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St George's Roman Catholic Church, Taunton facts for kids

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Church of St George
St George's Church tower
The church tower
Location in Somerset
Location in Somerset
Church of St George
Location in Somerset
51°00′47″N 3°05′53″W / 51.013°N 3.098°W / 51.013; -3.098
Location Taunton, Somerset
Country United Kingdom
Denomination Catholic

The Church of St George is a Roman Catholic church in Taunton, Somerset, which dates from the mid-19th century. It was the second Catholic church to be built in Taunton after the Reformation, replacing the much smaller St George's Chapel. The main church building is designated by Historic England as a Grade II* listed building, while the rectory is Grade II listed.

The Catholic community in Taunton grew throughout the 19th century and within 40 years of the completion of St George's Chapel, it was considered too small. The Church of St George was built on land donated by the town's Franciscan Convent, with funding raised by the rector, Rev John Mitchell. It was opened in 1860, although building work continued over the following decades, and a rectory and school were both added to the site. The church was not consecrated until 1912.

St George's was built during the Gothic Revival, and bears resemblance to the Somerset towers. It currently serves as one of two Catholic churches in Taunton, along with the Church of St Teresa's.


After the Reformation in the 16th century, Catholicism all but died in Taunton; an 1824 publication, The Protestant's Companion, noted that prior to the 19th century, "there were no Papists in Taunton". This was a slight exaggeration; in 1787 a Mission Rector was sent to Taunton, and four years later, when Catholic chapels were legalised, he registered a chapel in a house on Canon Street. A permanent church, St George's Chapel, was built around thirty years later, by which time it was estimated that there were around 120 Catholics in the town. The chapel could seat 200 people, and by the 1850s the Catholic population of Taunton had swelled to an extent that the chapel was no longer big enough for them.

The nearby Franciscan Convent purchased a plot of land adjacent to their own in 1858, which they donated for the purpose of building a new church, rectory and school. The rector of Taunton at the time, Rev John Mitchell, had grand plans including "a spire to rival that of Salisbury." In May 1858, an advertisement appeared in the Taunton Courier for a fund-raising bazaar and lottery for "building the tower and spire", though the lottery was banned by the police. The first stone was laid on 19 August 1858, by the Right Rev William Clifford, the Bishop of Clifton, and building commenced to a design by Benjamin Bucknall. The church was opened just under two years later on 24 April 1860, with William Vaughan, Bishop of Plymouth, leading the Mass, while Francis Amherst, Bishop of Northampton, and James Brown, Bishop of Shrewsbury gave sermons throughout the day.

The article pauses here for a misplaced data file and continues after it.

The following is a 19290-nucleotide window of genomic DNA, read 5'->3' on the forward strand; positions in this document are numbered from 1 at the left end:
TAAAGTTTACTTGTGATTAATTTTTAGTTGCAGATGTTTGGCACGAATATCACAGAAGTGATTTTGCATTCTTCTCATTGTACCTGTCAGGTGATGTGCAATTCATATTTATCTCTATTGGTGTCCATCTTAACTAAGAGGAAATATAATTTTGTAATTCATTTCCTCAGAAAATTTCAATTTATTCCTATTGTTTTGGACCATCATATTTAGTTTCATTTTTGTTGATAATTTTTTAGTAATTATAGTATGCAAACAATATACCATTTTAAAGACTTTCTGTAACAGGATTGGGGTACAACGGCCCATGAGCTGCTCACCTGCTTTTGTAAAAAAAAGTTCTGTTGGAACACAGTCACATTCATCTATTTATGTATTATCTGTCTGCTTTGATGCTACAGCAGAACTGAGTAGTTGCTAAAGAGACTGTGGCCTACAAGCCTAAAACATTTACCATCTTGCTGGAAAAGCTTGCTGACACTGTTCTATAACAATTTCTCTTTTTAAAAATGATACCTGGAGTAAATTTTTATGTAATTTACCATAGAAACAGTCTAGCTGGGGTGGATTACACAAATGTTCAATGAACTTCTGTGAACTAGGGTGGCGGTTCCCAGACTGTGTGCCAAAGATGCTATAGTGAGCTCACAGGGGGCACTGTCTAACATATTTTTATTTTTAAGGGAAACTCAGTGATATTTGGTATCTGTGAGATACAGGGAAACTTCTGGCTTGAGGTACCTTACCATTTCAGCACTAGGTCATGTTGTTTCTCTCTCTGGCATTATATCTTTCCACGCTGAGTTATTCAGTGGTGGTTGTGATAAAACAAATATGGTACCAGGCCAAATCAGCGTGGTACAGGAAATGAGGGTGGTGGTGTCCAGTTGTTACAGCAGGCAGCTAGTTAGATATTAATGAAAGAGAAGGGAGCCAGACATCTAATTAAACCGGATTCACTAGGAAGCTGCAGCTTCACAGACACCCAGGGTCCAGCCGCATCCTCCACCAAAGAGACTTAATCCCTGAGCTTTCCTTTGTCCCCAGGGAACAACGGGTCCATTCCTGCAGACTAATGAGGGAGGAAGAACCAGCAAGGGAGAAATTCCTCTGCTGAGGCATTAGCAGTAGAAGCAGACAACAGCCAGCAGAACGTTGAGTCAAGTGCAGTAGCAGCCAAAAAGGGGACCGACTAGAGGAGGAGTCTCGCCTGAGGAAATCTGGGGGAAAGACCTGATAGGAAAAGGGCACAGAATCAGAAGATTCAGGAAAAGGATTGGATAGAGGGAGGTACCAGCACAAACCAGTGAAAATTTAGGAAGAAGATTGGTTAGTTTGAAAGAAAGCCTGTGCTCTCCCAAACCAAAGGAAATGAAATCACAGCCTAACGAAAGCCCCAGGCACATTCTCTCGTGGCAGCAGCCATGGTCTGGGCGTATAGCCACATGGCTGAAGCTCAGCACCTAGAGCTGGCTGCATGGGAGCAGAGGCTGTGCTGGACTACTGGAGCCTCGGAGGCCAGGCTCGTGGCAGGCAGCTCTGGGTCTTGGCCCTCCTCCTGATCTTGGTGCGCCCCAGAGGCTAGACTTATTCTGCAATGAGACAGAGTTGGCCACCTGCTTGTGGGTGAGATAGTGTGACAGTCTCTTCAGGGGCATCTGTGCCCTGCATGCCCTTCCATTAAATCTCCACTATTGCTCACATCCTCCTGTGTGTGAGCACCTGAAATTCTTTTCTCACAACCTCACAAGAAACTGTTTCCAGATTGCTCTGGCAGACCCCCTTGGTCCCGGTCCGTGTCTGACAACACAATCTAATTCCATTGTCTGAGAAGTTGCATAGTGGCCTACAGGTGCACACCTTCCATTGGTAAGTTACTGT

The rectory was completed shortly after the church, while the school was opened in 1870; lessons had previously been given in a room at the back of St George's Chapel. Work continued on the tower, and further funds were collected in 1875; the following year, one of the builders, George Toller, died after falling around 100 feet (30 m) from the scaffolding. The church was consecrated on 23 April 1912 by the Bishop of Clifton, who was assisted by 24 priests for the ceremony. A stained glass window was added to the west side of the church in June 1928, as a memorial to Canon James O'Shaughnessy who had served as rector of St George's from 1911 until his death in 1927. A few years later, a parish hall was built in the rectory garden.

A second Catholic church was opened in Taunton in 1959; dedicated to Saint Teresa of Lisieux, it is located in the Priorswood area to the north of the town. The Taunton Catholic Church website estimated that there were around 5,000 Catholics in Taunton in 2010. The current rector of St George's is Monsignor Canon Bernard Massey, V.G., who is supported by Father David Savoury and a permanent deacon.


The church is built of red Monkton stone, with Bath stone ashlar dressings in an early 14th-century Gothic fashion. Nikolaus Pevsner described it as being a "competent imitation" of a Somerset tower, although he notes that the detailing is more flowing than the typical Perpendicular Gothic style of the Somerset towers. The original design by Bucknall featured an 89 feet (27 m) tall tower, topped by a spire which ascended a further 105 feet (32 m), but the spire was never built. The main entrance to the church is a set of large doors on the tower, facing out onto Billet Street. The cost of the building was estimated at £6,000. The church features a clerestoried nave typical of Gothic churches, and the windows are predominantly of the Decorated Gothic style. The chancel is flanked by two side chapels, which are at the ends of aisles.

The church is designated by Historic England as a Grade II* listed building, and forms a group with the rectory, which is Grade II listed. The rectory is attached to the south-west end of the church, and is of a "late medieval or Tudor style". It is a two-storey building of white brick with ashlar dressings. There is a two-storey porch with diagonal buttresses and a large entrance arch. The roof is steep, with patterned slate tiles.

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